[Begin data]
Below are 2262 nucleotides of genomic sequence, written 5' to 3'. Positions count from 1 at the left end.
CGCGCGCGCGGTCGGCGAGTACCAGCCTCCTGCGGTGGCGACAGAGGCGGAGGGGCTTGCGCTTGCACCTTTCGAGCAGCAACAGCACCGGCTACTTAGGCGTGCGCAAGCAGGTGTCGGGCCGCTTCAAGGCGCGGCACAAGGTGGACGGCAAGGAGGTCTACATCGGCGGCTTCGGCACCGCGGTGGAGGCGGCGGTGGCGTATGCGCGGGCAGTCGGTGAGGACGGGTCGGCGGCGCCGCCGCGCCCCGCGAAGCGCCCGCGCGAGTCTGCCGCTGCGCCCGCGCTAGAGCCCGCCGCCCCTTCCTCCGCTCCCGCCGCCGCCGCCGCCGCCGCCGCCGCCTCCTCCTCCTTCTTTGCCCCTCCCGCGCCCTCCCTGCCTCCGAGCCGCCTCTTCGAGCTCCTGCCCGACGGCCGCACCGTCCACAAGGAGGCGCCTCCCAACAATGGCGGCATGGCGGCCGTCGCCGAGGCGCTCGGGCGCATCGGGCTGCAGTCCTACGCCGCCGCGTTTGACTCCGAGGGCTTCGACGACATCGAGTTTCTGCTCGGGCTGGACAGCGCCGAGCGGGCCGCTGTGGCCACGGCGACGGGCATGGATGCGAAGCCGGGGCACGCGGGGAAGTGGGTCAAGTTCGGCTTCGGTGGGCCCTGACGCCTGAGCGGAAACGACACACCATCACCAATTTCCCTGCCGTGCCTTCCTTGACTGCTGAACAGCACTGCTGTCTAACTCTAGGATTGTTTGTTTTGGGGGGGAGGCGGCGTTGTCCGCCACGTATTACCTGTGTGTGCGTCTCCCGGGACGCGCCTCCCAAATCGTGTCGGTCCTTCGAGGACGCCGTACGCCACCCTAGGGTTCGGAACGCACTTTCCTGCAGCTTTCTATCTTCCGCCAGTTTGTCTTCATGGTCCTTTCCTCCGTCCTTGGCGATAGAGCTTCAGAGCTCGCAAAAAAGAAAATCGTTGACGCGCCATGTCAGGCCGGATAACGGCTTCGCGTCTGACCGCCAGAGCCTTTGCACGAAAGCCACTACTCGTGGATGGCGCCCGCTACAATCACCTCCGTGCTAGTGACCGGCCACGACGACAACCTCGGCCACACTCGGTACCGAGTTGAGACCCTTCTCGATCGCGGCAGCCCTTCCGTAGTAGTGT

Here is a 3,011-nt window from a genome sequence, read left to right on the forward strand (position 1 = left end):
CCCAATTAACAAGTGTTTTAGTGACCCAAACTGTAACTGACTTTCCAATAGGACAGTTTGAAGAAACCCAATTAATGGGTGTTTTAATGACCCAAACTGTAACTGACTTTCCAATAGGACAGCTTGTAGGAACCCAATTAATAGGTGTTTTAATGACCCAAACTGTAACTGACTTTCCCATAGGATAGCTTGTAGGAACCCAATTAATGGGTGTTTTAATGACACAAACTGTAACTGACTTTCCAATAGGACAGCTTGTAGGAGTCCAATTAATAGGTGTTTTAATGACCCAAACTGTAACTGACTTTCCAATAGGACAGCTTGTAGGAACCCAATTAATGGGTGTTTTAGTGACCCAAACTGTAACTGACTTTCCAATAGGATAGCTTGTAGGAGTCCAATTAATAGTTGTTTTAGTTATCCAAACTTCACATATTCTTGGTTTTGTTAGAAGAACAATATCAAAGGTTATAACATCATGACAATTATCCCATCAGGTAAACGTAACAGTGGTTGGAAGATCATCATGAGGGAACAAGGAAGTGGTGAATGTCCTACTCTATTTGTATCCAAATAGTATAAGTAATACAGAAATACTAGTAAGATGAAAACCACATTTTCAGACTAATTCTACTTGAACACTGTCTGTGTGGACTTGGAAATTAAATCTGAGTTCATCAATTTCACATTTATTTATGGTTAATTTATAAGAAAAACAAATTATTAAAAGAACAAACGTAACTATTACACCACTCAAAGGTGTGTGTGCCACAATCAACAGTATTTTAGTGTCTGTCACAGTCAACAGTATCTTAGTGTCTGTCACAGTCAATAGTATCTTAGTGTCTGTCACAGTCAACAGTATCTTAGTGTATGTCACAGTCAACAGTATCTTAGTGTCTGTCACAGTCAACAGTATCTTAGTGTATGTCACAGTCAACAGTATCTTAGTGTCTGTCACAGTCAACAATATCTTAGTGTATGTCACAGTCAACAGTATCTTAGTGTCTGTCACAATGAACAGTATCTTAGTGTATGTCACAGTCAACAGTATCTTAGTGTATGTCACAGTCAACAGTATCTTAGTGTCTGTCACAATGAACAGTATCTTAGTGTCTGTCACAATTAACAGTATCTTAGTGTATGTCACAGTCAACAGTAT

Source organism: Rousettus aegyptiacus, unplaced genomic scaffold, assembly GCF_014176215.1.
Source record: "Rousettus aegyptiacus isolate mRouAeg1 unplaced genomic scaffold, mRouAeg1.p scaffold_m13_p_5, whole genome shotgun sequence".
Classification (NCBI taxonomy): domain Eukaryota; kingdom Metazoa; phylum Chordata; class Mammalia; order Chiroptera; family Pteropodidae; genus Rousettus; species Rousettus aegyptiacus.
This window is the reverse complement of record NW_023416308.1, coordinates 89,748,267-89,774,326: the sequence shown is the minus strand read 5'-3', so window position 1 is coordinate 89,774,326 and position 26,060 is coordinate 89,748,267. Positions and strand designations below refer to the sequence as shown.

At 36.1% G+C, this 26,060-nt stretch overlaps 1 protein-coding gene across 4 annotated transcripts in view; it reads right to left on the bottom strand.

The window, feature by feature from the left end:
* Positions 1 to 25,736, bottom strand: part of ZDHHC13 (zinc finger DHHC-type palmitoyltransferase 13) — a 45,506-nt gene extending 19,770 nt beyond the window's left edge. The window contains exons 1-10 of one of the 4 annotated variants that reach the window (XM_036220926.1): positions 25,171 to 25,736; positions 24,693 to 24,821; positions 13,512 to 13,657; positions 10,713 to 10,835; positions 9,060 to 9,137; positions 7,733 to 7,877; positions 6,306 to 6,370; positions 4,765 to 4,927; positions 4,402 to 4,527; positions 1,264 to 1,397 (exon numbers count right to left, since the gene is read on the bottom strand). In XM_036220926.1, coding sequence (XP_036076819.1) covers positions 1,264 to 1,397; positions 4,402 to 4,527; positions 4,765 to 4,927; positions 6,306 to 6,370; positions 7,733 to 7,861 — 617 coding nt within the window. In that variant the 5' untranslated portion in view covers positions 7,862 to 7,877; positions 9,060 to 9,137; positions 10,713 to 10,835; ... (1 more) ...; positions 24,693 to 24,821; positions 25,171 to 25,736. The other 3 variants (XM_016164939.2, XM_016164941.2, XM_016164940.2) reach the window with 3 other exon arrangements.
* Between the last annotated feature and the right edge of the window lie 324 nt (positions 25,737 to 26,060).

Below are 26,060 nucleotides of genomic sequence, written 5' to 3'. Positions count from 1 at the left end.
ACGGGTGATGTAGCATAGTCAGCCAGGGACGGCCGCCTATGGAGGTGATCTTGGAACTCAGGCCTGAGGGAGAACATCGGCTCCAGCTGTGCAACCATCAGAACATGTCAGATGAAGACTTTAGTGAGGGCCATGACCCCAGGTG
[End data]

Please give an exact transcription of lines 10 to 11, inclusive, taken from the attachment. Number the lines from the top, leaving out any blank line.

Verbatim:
The window, feature by feature from the left end:
* Positions 1 to 25,736, bottom strand: part of ZDHHC13 (zinc finger DHHC-type palmitoyltransferase 13) — a 45,506-nt gene extending 19,770 nt beyond the window's left edge. The window contains exons 1-10 of one of the 4 annotated variants that reach the window (XM_036220926.1): positions 25,171 to 25,736; positions 24,693 to 24,821; positions 13,512 to 13,657; positions 10,713 to 10,835; positions 9,060 to 9,137; positions 7,733 to 7,877; positions 6,306 to 6,370; positions 4,765 to 4,927; positions 4,402 to 4,527; positions 1,264 to 1,397 (exon numbers count right to left, since the gene is read on the bottom strand). In XM_036220926.1, coding sequence (XP_036076819.1) covers positions 1,264 to 1,397; positions 4,402 to 4,527; positions 4,765 to 4,927; positions 6,306 to 6,370; positions 7,733 to 7,861 — 617 coding nt within the window. In that variant the 5' untranslated portion in view covers positions 7,862 to 7,877; positions 9,060 to 9,137; positions 10,713 to 10,835; ... (1 more) ...; positions 24,693 to 24,821; positions 25,171 to 25,736. The other 3 variants (XM_016164939.2, XM_016164941.2, XM_016164940.2) reach the window with 3 other exon arrangements.